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The following has been edited to make it easier to read: Dave Bayless: Alex, what problems does Rumbleship solve and for whom? Alex Lugosch: One of the things about B2B e-commerce as we know it today—and I don’t really care if you’re using an ERP or Magento or any of the e-commerce platforms out there—it’s really when you get to the payment portion of the transaction. You’ve filled your cart. You’ve reviewed it. You’ve put in your address information or it’s saved, and then you go to pay for your items. There’s no good way to do that in B2B. Inventory purchasing is not supported in any effective manner by credit cards or PayPal. Our system plugs in like a gateway, and it basically removes the need for a B2B supplier to do any kind of out-of-band invoicing. What I mean by that is sending a Bill.com, sending a paper invoice, doing any offline billing with respect to the inventory purchase. Literally, a buyer can check out, select the terms they want—net 30, pay now, net 60, whatever’s negotiated—immediately connect their bank account, and authorize the transaction. Then that supplier is paid in advance of the term or whenever it’s negotiated, and then that retailer is automatically charged and debited upon the day that they had selected. So it completely automates the invoicing process for B2B online transactions. Dave: So tell me a little more how that works. I gather that there is a plug-in or an API that the seller connects to. How do the buyers get approved to participate in the program? Alex: There is an open API that people do use and integrate against, and there are several plugins now. There’s one for WooCommerce, one for Miva, one for Tradegecko. Those are the easy integration points. In terms of buyer onboarding, that happens in various ways. Typically, what will happen is a supplier says, “This is my buyer list.” They send us that in a CSV. We upload those buyers and approve them, so they can see the gateway. Only approved buyers can see the gateway. As for new buyers, typically what happens is in B2B you have what’s called a dealer application or a wholesaler application. Those applications get ported over to us as they get filled out, and we add those buyers as well. It means that basically, a buyer does not have to set up a separate account to transact with us. Dave: Without sharing your secret sauce, what are the features that distinguish Rumbleship’s approach versus other forms of managing B2B accounts receivable? Alex: I think we’re a lot more than an accounts receivable product. We completely eliminate the need for accounts receivable from a supplier’s perspective because we always pay them, no matter what, on time, every time. So, when it comes to what makes us unique, we are the only checkout application like this that really handles everything end-to-end. There are not separate credit apps. You’re not borrowing from a bank. There aren’t credit lines that need to be retired. It’s all integrated. That’s really the special part of this. Dave: How do you get paid? Alex: We get paid based on transaction fees that are charged to a supplier. They’re typically less expensive than credit card fees. They can be really inexpensive, and they’re customized based on that supplier’s needs. Some suppliers want to offer long terms; some suppliers want to offer short terms. Those are all custom options. Dave: Are there any other set up fees or ongoing subscription service fees? Alex: No, the only fee is on transactions. The plug-in is free. There are no termination fees, etc. Dave: Tell me about your origin story. What prompted you to start Rumbleship? Alex: Rumbleship was born out of necessity. My business partner in this company, Isaac (Sparling) and I, we had a B2B marketplace called Rumbleship, and it was built for the cycling industry, originally. You know, we had drop shippers basically. We had aggregated all these dropshipping brands to sell to retailers, and all these retailers were telling us, “We want terms, we want credit.” We had no way of doing that on behalf of our suppliers. So, over time, we ended up leaving that business and developing this product. It works with distributors. It works with individual suppliers. It works with single-person businesses. Even small wholesale e-commerce suppliers can really compete with big e-commerce suppliers when it comes to offering terms to their buyers, which is a huge tool that they didn’t have before. Dave: When you look out over the next couple of years, what are the trends you’re seeing driving the B2B e-commerce world that you’re really excited about? Alex: I mean one of the things that I think is really critical about B2B in the future is, obviously, we’re moving away from a world of paper catalogs. If you’re a supplier who’s still sending paper catalogs, you should be nervous about that decision. The fact is, the people who are actually making purchasing decisions now at companies are people who grew up with the internet in their lives. They are used to online catalogs, they’re used to discovery. That is just the way commerce is going to go. B2B e-commerce is growing rapidly, I think it’s projected to be like $1.2 trillion by 2020. From our perspective, B2B e-commerce has not been complete, and now it’s complete. It’s just mirroring what B2C e-commerce has done. Dave: Is there anything else that you’d like people to know about Rumbleship? Alex: I’ll tell you sort of a personal story. My mom, for my entire life, has been an independent jewelry designer—a fine jeweler. She at one point sold to, I think, over 400 stores across the United States. My mom was a great jewelry designer but she did not become a jewelry designer because she wanted to be a banker for her customers when it came to her inventory. And I remember so many times the frustration she would face when people would slow pay or late pay or just not pay her at all for inventory. It didn’t make or break her business. I mean, one thing I will say that suppliers say to me all the time, they say, “Well, I don’t have a receivables problem.” Nobody who’s in business has a receivables problem. If you did you probably wouldn’t be in business for very long. What suppliers do have is a receivables management problem. It requires bookkeepers and you have to usually do it yourself when it comes to managing accounts receivable or accounts payable on either side of the equation. And if you think about what the implications are with Rumbleship, it’s basically like, “Oh, okay.” This whole function of your business that you never wanted to do is billing, right? You just wanted to make things. You wanted to make the best product in your category. I don’t care if it’s furniture, I don’t care if it’s bicycles, I don’t care if it’s hardware, tools, supplies, I don’t care. That’s the part of your business that gets you up in the morning and gets you excited. Nobody’s excited because they walk into the office and they’re like, “All right, today I am going to do accounts payable. Today I’m going to deal with my accounts receivable.” No one is excited about that and they shouldn’t be excited about that. That’s not why they got into this business, whatever business it is. So, what I love about Rumbleship and what I will say to people is, “It’s for B2B suppliers that start today and have $0 in sales and it cascades up.” You can be a giant company that has $120 million in sales and you can still use this thing if you have a B2B store.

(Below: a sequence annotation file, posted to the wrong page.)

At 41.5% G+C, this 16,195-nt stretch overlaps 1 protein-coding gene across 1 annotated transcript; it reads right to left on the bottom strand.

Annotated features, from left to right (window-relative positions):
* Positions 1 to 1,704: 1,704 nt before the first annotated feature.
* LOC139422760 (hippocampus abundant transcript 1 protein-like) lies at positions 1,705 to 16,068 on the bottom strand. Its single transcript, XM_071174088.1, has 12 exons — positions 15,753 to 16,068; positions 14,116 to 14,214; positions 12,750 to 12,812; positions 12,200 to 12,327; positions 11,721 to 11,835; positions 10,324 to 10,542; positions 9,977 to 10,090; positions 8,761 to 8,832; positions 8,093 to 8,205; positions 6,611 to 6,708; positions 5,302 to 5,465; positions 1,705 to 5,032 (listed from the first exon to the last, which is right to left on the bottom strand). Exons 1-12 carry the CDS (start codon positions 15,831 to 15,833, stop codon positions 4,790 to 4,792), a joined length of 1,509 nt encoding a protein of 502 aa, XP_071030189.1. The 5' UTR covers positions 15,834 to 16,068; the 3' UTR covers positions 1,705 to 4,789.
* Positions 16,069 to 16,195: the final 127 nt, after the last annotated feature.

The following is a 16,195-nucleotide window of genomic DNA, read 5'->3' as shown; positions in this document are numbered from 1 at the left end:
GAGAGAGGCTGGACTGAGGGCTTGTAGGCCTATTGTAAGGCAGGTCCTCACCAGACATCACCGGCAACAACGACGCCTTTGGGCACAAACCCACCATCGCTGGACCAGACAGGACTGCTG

The Retailer AdvantageE-commerce technologies give manufacturers unprecedented options to sell directly to consumers. In many cases, though, specialty retailers continue to play important roles in manufacturers’ marketing channel strategies.